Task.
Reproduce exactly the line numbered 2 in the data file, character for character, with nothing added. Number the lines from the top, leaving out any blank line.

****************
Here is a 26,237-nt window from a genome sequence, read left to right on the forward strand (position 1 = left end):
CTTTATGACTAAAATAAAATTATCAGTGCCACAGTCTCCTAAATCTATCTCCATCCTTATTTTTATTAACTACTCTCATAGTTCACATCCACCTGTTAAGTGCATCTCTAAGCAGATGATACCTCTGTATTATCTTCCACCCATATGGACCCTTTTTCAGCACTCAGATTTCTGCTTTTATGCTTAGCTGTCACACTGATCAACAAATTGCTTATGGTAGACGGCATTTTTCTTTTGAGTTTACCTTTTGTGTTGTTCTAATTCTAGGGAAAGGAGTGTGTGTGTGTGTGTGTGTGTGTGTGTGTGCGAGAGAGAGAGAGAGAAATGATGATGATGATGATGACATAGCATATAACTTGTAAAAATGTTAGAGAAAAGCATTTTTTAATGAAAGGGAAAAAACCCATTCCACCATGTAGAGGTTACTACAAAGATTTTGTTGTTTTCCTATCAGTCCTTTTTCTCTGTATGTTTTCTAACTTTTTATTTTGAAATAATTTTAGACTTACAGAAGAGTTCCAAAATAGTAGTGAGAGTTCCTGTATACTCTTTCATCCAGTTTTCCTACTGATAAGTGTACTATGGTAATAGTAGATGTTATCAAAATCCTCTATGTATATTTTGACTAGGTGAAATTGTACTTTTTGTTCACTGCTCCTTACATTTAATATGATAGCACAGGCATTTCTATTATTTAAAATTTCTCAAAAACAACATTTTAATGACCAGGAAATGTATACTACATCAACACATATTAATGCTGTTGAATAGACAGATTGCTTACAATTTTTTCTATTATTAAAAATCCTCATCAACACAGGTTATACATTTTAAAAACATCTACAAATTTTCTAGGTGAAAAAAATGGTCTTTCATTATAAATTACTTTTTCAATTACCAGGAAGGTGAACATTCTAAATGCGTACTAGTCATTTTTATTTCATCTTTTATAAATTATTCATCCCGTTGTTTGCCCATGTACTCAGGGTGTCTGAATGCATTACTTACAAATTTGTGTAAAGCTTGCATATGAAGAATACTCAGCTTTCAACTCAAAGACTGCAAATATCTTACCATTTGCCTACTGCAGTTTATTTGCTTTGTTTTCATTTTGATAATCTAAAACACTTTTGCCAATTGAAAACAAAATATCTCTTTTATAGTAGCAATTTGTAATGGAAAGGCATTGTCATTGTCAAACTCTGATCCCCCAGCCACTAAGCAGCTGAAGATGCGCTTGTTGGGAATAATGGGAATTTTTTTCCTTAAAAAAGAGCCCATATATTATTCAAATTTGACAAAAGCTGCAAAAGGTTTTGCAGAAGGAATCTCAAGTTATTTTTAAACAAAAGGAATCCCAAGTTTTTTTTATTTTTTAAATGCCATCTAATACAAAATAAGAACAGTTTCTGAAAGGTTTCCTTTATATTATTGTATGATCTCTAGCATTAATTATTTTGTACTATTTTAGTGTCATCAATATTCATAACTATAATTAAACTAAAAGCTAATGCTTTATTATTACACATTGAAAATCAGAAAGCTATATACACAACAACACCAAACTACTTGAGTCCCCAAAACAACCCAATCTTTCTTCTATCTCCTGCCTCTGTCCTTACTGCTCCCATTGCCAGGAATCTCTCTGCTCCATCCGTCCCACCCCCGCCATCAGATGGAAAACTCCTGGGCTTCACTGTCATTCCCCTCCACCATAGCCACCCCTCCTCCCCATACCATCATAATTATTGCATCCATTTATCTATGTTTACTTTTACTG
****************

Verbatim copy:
CTTTATGACTAAAATAAAATTATCAGTGCCACAGTCTCCTAAATCTATCTCCATCCTTATTTTTATTAACTACTCTCATAGTTCACATCCACCTGTTAAGTGCATCTCTAAGCAGATGATACCTCTGTATTATCTTCCACCCATATGGACCCTTTTTCAGCACTCAGATTTCTGCTTTTATGCTTAGCTGTCACACTGATCAACAAATTGCTTATGGTAGACGGCATTTTTCTTTTGAGTTTACCTTTTGTGTTGTTCTAATTCTAGGGAAAGGAGTGTGTGTGTGTGTGTGTGTGTGTGTGTGTGCGAGAGAGAGAGAGAGAAATGATGATGATGATGATGACATAGCATATAACTTGTAAAAATGTTAGAGAAAAGCATTTTTTAATGAAAGGGAAAAAACCCATTCCACCATGTAGAGGTTACTACAAAGATTTTGTTGTTTTCCTATCAGTCCTTTTTCTCTGTATGTTTTCTAACTTTTTATTTTGAAATAATTTTAGACTTACAGAAGAGTTCCAAAATAGTAGTGAGAGTTCCTGTATACTCTTTCATCCAGTTTTCCTACTGATAAGTGTACTATGGTAATAGTAGATGTTATCAAAATCCTCTATGTATATTTTGACTAGGTGAAATTGTACTTTTTGTTCACTGCTCCTTACATTTAATATGATAGCACAGGCATTTCTATTATTTAAAATTTCTCAAAAACAACATTTTAATGACCAGGAAATGTATACTACATCAACACATATTAATGCTGTTGAATAGACAGATTGCTTACAATTTTTTCTATTATTAAAAATCCTCATCAACACAGGTTATACATTTTAAAAACATCTACAAATTTTCTAGGTGAAAAAAATGGTCTTTCATTATAAATTACTTTTTCAATTACCAGGAAGGTGAACATTCTAAATGCGTACTAGTCATTTTTATTTCATCTTTTATAAATTATTCATCCCGTTGTTTGCCCATGTACTCAGGGTGTCTGAATGCATTACTTACAAATTTGTGTAAAGCTTGCATATGAAGAATACTCAGCTTTCAACTCAAAGACTGCAAATATCTTACCATTTGCCTACTGCAGTTTATTTGCTTTGTTTTCATTTTGATAATCTAAAACACTTTTGCCAATTGAAAACAAAATATCTCTTTTATAGTAGCAATTTGTAATGGAAAGGCATTGTCATTGTCAAACTCTGATCCCCCAGCCACTAAGCAGCTGAAGATGCGCTTGTTGGGAATAATGGGAATTTTTTTCCTTAAAAAAGAGCCCATATATTATTCAAATTTGACAAAAGCTGCAAAAGGTTTTGCAGAAGGAATCTCAAGTTATTTTTAAACAAAAGGAATCCCAAGTTTTTTTTATTTTTTAAATGCCATCTAATACAAAATAAGAACAGTTTCTGAAAGGTTTCCTTTATATTATTGTATGATCTCTAGCATTAATTATTTTGTACTATTTTAGTGTCATCAATATTCATAACTATAATTAAACTAAAAGCTAATGCTTTATTATTACACATTGAAAATCAGAAAGCTATATACACAACAACACCAAACTACTTGAGTCCCCAAAACAACCCAATCTTTCTTCTATCTCCTGCCTCTGTCCTTACTGCTCCCATTGCCAGGAATCTCTCTGCTCCATCCGTCCCACCCCCGCCATCAGATGGAAAACTCCTGGGCTTCACTGTCATTCCCCTCCACCATAGCCACCCCTCCTCCCCATACCATCATAATTATTGCATCCATTTATCTATGTTTACTTTTACTG